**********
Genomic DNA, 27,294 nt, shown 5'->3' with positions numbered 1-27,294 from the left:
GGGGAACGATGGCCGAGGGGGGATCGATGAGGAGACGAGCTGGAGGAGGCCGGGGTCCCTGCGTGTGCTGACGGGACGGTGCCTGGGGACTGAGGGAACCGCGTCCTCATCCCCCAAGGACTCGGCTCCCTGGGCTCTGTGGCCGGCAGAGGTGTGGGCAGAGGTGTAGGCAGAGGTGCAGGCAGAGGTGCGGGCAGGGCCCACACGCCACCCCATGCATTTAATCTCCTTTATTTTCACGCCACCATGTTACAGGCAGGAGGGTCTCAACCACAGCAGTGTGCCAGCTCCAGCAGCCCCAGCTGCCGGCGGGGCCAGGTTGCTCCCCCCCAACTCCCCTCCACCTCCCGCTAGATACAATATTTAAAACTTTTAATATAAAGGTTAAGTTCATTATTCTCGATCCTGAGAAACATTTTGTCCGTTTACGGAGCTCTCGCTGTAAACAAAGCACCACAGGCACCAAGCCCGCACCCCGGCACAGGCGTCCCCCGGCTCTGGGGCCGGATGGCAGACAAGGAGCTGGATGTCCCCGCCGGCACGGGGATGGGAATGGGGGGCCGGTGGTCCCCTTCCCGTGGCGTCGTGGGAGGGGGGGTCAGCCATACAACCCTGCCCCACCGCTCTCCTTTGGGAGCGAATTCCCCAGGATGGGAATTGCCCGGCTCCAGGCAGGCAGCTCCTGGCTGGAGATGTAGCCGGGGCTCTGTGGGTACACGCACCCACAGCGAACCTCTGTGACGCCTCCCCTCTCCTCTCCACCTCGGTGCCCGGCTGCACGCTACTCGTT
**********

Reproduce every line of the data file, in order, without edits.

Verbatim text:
Genomic DNA, 27,294 nt, shown 5'->3' with positions numbered 1-27,294 from the left:
GGGGAACGATGGCCGAGGGGGGATCGATGAGGAGACGAGCTGGAGGAGGCCGGGGTCCCTGCGTGTGCTGACGGGACGGTGCCTGGGGACTGAGGGAACCGCGTCCTCATCCCCCAAGGACTCGGCTCCCTGGGCTCTGTGGCCGGCAGAGGTGTGGGCAGAGGTGTAGGCAGAGGTGCAGGCAGAGGTGCGGGCAGGGCCCACACGCCACCCCATGCATTTAATCTCCTTTATTTTCACGCCACCATGTTACAGGCAGGAGGGTCTCAACCACAGCAGTGTGCCAGCTCCAGCAGCCCCAGCTGCCGGCGGGGCCAGGTTGCTCCCCCCCAACTCCCCTCCACCTCCCGCTAGATACAATATTTAAAACTTTTAATATAAAGGTTAAGTTCATTATTCTCGATCCTGAGAAACATTTTGTCCGTTTACGGAGCTCTCGCTGTAAACAAAGCACCACAGGCACCAAGCCCGCACCCCGGCACAGGCGTCCCCCGGCTCTGGGGCCGGATGGCAGACAAGGAGCTGGATGTCCCCGCCGGCACGGGGATGGGAATGGGGGGCCGGTGGTCCCCTTCCCGTGGCGTCGTGGGAGGGGGGGTCAGCCATACAACCCTGCCCCACCGCTCTCCTTTGGGAGCGAATTCCCCAGGATGGGAATTGCCCGGCTCCAGGCAGGCAGCTCCTGGCTGGAGATGTAGCCGGGGCTCTGTGGGTACACGCACCCACAGCGAACCTCTGTGACGCCTCCCCTCTCCTCTCCACCTCGGTGCCCGGCTGCACGCTACTCGTT